Good Uncle's Guide on How to Handle your Engine Overheating

First thing is first.  Heat is the easiest way to damage more than just your engine.  It can damage your heater, electrical system, cooling system, and in very rare occasion can even cause a fire!

With this in mind, overheating vehicles need to be treated with urgent attention if you have any interest in protecting your asset.  The number one rule of handling these situations is DON’T RUN THE CAR.  The consequences can easily go into the $1000’s if not handled correctly.

With that being said, this does not mean you are stuck.  The most common reason a vehicle overheats is because of coolant loss to the extent that the water pump can no longer circulate coolant through the system.  Within 30 seconds of the fluid sitting still, the engine begins to run hot.  If you have a temperature guage that keeps going up and down, that usually means you are getting occasional circulation from pressure build up (from the extra heat).  This can blow a hose or seal, causing more problems then you originally had.  

Now, lets get to what to do after you stop the engine.  Before you open the hood, wait a minimum of 5 minutes.  We have a volatile situation with this extra hot engine that is creating a lot of pressure.  Often times, you will hear a bubbling from the coolant hitting a boiling point.  Anti-freeze / coolant is designed to have boiling temps well beyond water, so this is certainly another indicator it is truly overheating.  If after 5 minutes you still hear boiling sounds, wait until the sound goes away, and maybe even another minute just for safety’s sake.  Now, you can open the hood.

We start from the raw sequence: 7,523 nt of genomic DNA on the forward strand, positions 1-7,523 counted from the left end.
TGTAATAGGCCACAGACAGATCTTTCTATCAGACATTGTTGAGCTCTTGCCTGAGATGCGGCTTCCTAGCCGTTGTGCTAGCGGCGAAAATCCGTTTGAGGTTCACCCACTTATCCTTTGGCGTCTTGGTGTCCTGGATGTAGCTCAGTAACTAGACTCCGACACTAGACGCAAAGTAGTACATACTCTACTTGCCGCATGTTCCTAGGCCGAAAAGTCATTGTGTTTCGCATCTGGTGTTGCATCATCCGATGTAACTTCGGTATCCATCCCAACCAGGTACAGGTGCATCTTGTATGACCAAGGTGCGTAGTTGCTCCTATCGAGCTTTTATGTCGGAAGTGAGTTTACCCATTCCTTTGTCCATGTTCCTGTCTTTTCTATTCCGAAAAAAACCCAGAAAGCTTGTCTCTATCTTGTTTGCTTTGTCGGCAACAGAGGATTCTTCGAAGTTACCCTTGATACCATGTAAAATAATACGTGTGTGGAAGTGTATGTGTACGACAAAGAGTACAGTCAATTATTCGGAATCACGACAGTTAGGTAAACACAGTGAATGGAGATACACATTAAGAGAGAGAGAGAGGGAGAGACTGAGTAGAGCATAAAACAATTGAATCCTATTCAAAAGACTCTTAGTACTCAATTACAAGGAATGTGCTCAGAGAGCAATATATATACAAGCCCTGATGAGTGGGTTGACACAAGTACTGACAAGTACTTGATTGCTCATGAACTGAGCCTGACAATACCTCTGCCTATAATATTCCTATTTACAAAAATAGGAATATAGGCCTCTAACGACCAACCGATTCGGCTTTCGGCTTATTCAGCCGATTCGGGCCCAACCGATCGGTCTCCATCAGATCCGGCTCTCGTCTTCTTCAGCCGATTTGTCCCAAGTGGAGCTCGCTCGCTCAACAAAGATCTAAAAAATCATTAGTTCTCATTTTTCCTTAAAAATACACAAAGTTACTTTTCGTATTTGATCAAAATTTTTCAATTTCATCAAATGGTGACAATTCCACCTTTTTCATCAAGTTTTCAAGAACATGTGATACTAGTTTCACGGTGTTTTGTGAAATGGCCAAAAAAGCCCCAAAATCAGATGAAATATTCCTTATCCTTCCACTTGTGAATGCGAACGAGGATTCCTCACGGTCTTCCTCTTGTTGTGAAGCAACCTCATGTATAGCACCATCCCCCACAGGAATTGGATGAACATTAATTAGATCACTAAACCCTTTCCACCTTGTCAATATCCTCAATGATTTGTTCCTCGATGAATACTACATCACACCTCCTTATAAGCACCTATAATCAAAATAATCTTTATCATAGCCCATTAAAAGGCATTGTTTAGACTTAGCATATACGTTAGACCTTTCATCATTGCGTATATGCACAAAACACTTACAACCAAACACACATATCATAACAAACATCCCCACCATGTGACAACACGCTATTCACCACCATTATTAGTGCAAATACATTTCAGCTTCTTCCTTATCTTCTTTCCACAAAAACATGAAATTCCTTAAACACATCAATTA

This next part is VERY important.  You do not want to open any radiator caps or reservoir caps while they are hot!  The reason for opening the hood is to help the cool down process!  While the hood is open you can evaluate any obvious leaks, but to be efficient with your time, use these moments and figure out how to get some kind of water / antifreeze if you don’t already have any. If you have to use water, the cleaner the better.  Avoid tap water as much as possible, while ideally we want distilled.  If you can keep it to distilled or purified water, you avoid needing a coolant flush down the line.  We will want at least a gallon - doesn’t hurt to have more though.  

Once you have some form of liquid to add, you want to also insure it’s been at least 30 minutes after you have shut the engine off.  At this point, we can add fluid.  If there is a radiator cap, you want to fill through there first.  While opening the cap, go very slow.  If there is still any steam or  pressure, twist it back on and wait another 10 minutes.  If not, continue to take the cap off slowly.  Keep your face as far away as possible while doing this.  After you have filled the system, run the engine for about 30 seconds, and turn it off.  See if the fluid levels have gone down (most likely they have).  Refill as necessary.  Next time we start the engine, look for any obvious leaks. Let the vehicle warm up for a few minutes before putting any stress on the engine.  Is there a major leak?  Occasionally, the fluid will dump right back out, and you are not in a position to drive.  A small drip is something that is acceptable to get us somewhere better than the side of the highway or road.